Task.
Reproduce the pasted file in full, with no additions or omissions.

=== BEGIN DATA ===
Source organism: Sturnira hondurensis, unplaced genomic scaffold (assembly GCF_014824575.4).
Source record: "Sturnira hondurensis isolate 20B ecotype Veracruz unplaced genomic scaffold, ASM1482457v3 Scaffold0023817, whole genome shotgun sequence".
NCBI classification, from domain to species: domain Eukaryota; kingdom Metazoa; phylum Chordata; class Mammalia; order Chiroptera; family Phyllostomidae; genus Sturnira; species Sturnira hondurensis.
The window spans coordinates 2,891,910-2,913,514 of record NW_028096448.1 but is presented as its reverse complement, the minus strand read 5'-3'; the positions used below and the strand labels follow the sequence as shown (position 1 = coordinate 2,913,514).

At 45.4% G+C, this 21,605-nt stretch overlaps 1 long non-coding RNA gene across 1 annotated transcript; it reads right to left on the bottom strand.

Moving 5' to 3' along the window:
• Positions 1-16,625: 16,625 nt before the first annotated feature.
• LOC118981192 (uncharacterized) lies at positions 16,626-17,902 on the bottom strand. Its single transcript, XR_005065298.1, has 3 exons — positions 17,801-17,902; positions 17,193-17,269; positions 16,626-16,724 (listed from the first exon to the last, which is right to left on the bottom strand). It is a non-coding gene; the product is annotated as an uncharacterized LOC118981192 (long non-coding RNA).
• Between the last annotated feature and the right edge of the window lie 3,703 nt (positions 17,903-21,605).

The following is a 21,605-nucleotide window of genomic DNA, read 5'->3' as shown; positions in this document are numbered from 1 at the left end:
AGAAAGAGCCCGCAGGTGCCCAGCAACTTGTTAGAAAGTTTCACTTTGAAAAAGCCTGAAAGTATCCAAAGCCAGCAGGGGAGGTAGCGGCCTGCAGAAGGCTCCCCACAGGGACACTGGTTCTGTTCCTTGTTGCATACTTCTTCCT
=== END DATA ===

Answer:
Source organism: Sturnira hondurensis, unplaced genomic scaffold (assembly GCF_014824575.4).
Source record: "Sturnira hondurensis isolate 20B ecotype Veracruz unplaced genomic scaffold, ASM1482457v3 Scaffold0023817, whole genome shotgun sequence".
NCBI classification, from domain to species: domain Eukaryota; kingdom Metazoa; phylum Chordata; class Mammalia; order Chiroptera; family Phyllostomidae; genus Sturnira; species Sturnira hondurensis.
The window spans coordinates 2,891,910-2,913,514 of record NW_028096448.1 but is presented as its reverse complement, the minus strand read 5'-3'; the positions used below and the strand labels follow the sequence as shown (position 1 = coordinate 2,913,514).

At 45.4% G+C, this 21,605-nt stretch overlaps 1 long non-coding RNA gene across 1 annotated transcript; it reads right to left on the bottom strand.

Moving 5' to 3' along the window:
• Positions 1-16,625: 16,625 nt before the first annotated feature.
• LOC118981192 (uncharacterized) lies at positions 16,626-17,902 on the bottom strand. Its single transcript, XR_005065298.1, has 3 exons — positions 17,801-17,902; positions 17,193-17,269; positions 16,626-16,724 (listed from the first exon to the last, which is right to left on the bottom strand). It is a non-coding gene; the product is annotated as an uncharacterized LOC118981192 (long non-coding RNA).
• Between the last annotated feature and the right edge of the window lie 3,703 nt (positions 17,903-21,605).

The following is a 21,605-nucleotide window of genomic DNA, read 5'->3' as shown; positions in this document are numbered from 1 at the left end:
AGAAAGAGCCCGCAGGTGCCCAGCAACTTGTTAGAAAGTTTCACTTTGAAAAAGCCTGAAAGTATCCAAAGCCAGCAGGGGAGGTAGCGGCCTGCAGAAGGCTCCCCACAGGGACACTGGTTCTGTTCCTTGTTGCATACTTCTTCCT